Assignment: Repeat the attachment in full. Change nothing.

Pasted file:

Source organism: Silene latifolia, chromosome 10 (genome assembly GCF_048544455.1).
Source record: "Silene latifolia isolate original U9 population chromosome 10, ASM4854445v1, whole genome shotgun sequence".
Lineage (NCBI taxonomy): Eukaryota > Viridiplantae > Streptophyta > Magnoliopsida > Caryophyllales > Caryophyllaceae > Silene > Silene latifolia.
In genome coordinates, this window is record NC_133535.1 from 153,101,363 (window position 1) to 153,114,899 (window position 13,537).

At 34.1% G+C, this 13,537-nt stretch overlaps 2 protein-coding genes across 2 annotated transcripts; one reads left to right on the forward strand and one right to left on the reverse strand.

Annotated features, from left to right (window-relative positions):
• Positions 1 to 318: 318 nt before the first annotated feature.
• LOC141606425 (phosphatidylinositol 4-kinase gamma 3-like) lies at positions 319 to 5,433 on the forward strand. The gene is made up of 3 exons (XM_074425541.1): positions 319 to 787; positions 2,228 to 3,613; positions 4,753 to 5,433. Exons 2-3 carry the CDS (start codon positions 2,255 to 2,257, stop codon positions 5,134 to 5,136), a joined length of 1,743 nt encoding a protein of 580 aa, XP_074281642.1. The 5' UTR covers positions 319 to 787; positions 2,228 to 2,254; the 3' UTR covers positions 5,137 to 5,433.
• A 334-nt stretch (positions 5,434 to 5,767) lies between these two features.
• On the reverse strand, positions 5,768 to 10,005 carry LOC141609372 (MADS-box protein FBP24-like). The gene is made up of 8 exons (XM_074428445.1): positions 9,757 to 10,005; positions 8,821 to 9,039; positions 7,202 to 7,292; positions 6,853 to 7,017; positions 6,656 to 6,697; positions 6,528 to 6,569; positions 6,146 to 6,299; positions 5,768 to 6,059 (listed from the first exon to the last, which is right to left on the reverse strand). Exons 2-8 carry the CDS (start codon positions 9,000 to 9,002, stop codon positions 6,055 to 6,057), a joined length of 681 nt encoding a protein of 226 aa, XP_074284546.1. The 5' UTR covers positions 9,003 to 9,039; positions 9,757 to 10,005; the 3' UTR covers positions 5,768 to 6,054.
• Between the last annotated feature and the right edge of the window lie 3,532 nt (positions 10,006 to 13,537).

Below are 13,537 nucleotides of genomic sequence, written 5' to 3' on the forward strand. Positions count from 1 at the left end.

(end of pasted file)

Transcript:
Source organism: Silene latifolia, chromosome 10 (genome assembly GCF_048544455.1).
Source record: "Silene latifolia isolate original U9 population chromosome 10, ASM4854445v1, whole genome shotgun sequence".
Lineage (NCBI taxonomy): Eukaryota > Viridiplantae > Streptophyta > Magnoliopsida > Caryophyllales > Caryophyllaceae > Silene > Silene latifolia.
In genome coordinates, this window is record NC_133535.1 from 153,101,363 (window position 1) to 153,114,899 (window position 13,537).

At 34.1% G+C, this 13,537-nt stretch overlaps 2 protein-coding genes across 2 annotated transcripts; one reads left to right on the forward strand and one right to left on the reverse strand.

Annotated features, from left to right (window-relative positions):
• Positions 1 to 318: 318 nt before the first annotated feature.
• LOC141606425 (phosphatidylinositol 4-kinase gamma 3-like) lies at positions 319 to 5,433 on the forward strand. The gene is made up of 3 exons (XM_074425541.1): positions 319 to 787; positions 2,228 to 3,613; positions 4,753 to 5,433. Exons 2-3 carry the CDS (start codon positions 2,255 to 2,257, stop codon positions 5,134 to 5,136), a joined length of 1,743 nt encoding a protein of 580 aa, XP_074281642.1. The 5' UTR covers positions 319 to 787; positions 2,228 to 2,254; the 3' UTR covers positions 5,137 to 5,433.
• A 334-nt stretch (positions 5,434 to 5,767) lies between these two features.
• On the reverse strand, positions 5,768 to 10,005 carry LOC141609372 (MADS-box protein FBP24-like). The gene is made up of 8 exons (XM_074428445.1): positions 9,757 to 10,005; positions 8,821 to 9,039; positions 7,202 to 7,292; positions 6,853 to 7,017; positions 6,656 to 6,697; positions 6,528 to 6,569; positions 6,146 to 6,299; positions 5,768 to 6,059 (listed from the first exon to the last, which is right to left on the reverse strand). Exons 2-8 carry the CDS (start codon positions 9,000 to 9,002, stop codon positions 6,055 to 6,057), a joined length of 681 nt encoding a protein of 226 aa, XP_074284546.1. The 5' UTR covers positions 9,003 to 9,039; positions 9,757 to 10,005; the 3' UTR covers positions 5,768 to 6,054.
• Between the last annotated feature and the right edge of the window lie 3,532 nt (positions 10,006 to 13,537).

Below are 13,537 nucleotides of genomic sequence, written 5' to 3' on the forward strand. Positions count from 1 at the left end.